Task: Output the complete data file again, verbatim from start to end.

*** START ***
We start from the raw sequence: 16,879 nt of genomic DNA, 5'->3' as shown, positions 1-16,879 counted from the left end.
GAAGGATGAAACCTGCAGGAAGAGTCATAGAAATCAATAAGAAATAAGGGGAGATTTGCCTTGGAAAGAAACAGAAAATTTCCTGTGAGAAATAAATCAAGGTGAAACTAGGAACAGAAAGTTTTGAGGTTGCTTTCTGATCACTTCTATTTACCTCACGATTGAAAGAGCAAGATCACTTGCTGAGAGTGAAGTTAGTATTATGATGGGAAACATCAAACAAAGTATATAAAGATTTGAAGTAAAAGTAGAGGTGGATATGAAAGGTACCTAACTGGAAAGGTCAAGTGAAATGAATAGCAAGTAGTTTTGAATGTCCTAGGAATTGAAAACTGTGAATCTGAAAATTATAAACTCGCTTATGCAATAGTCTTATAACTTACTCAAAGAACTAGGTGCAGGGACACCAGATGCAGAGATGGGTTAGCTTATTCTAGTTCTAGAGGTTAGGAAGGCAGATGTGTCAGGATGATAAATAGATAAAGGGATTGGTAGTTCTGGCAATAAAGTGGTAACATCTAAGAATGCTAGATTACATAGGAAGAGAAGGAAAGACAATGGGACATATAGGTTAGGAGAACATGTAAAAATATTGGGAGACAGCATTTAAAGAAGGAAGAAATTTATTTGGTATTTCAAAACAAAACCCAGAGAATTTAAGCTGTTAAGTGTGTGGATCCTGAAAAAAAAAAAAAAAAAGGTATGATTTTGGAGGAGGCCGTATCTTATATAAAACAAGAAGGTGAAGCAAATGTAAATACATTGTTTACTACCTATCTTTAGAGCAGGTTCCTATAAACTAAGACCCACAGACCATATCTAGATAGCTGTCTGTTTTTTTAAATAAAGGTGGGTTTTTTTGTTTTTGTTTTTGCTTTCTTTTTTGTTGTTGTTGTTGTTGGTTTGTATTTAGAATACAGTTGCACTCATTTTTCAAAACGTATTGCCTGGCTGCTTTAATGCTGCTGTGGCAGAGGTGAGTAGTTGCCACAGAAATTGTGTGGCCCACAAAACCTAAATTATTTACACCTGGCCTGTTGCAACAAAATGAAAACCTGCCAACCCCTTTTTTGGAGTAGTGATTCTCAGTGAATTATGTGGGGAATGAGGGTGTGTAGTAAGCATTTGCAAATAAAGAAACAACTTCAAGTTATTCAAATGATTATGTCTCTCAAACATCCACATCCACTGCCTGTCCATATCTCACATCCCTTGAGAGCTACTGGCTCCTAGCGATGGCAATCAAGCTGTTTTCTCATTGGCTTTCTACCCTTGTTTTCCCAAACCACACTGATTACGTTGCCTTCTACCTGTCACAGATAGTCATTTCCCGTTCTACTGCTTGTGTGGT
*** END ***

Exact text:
We start from the raw sequence: 16,879 nt of genomic DNA, 5'->3' as shown, positions 1-16,879 counted from the left end.
GAAGGATGAAACCTGCAGGAAGAGTCATAGAAATCAATAAGAAATAAGGGGAGATTTGCCTTGGAAAGAAACAGAAAATTTCCTGTGAGAAATAAATCAAGGTGAAACTAGGAACAGAAAGTTTTGAGGTTGCTTTCTGATCACTTCTATTTACCTCACGATTGAAAGAGCAAGATCACTTGCTGAGAGTGAAGTTAGTATTATGATGGGAAACATCAAACAAAGTATATAAAGATTTGAAGTAAAAGTAGAGGTGGATATGAAAGGTACCTAACTGGAAAGGTCAAGTGAAATGAATAGCAAGTAGTTTTGAATGTCCTAGGAATTGAAAACTGTGAATCTGAAAATTATAAACTCGCTTATGCAATAGTCTTATAACTTACTCAAAGAACTAGGTGCAGGGACACCAGATGCAGAGATGGGTTAGCTTATTCTAGTTCTAGAGGTTAGGAAGGCAGATGTGTCAGGATGATAAATAGATAAAGGGATTGGTAGTTCTGGCAATAAAGTGGTAACATCTAAGAATGCTAGATTACATAGGAAGAGAAGGAAAGACAATGGGACATATAGGTTAGGAGAACATGTAAAAATATTGGGAGACAGCATTTAAAGAAGGAAGAAATTTATTTGGTATTTCAAAACAAAACCCAGAGAATTTAAGCTGTTAAGTGTGTGGATCCTGAAAAAAAAAAAAAAAAAGGTATGATTTTGGAGGAGGCCGTATCTTATATAAAACAAGAAGGTGAAGCAAATGTAAATACATTGTTTACTACCTATCTTTAGAGCAGGTTCCTATAAACTAAGACCCACAGACCATATCTAGATAGCTGTCTGTTTTTTTAAATAAAGGTGGGTTTTTTTGTTTTTGTTTTTGCTTTCTTTTTTGTTGTTGTTGTTGTTGGTTTGTATTTAGAATACAGTTGCACTCATTTTTCAAAACGTATTGCCTGGCTGCTTTAATGCTGCTGTGGCAGAGGTGAGTAGTTGCCACAGAAATTGTGTGGCCCACAAAACCTAAATTATTTACACCTGGCCTGTTGCAACAAAATGAAAACCTGCCAACCCCTTTTTTGGAGTAGTGATTCTCAGTGAATTATGTGGGGAATGAGGGTGTGTAGTAAGCATTTGCAAATAAAGAAACAACTTCAAGTTATTCAAATGATTATGTCTCTCAAACATCCACATCCACTGCCTGTCCATATCTCACATCCCTTGAGAGCTACTGGCTCCTAGCGATGGCAATCAAGCTGTTTTCTCATTGGCTTTCTACCCTTGTTTTCCCAAACCACACTGATTACGTTGCCTTCTACCTGTCACAGATAGTCATTTCCCGTTCTACTGCTTGTGTGGT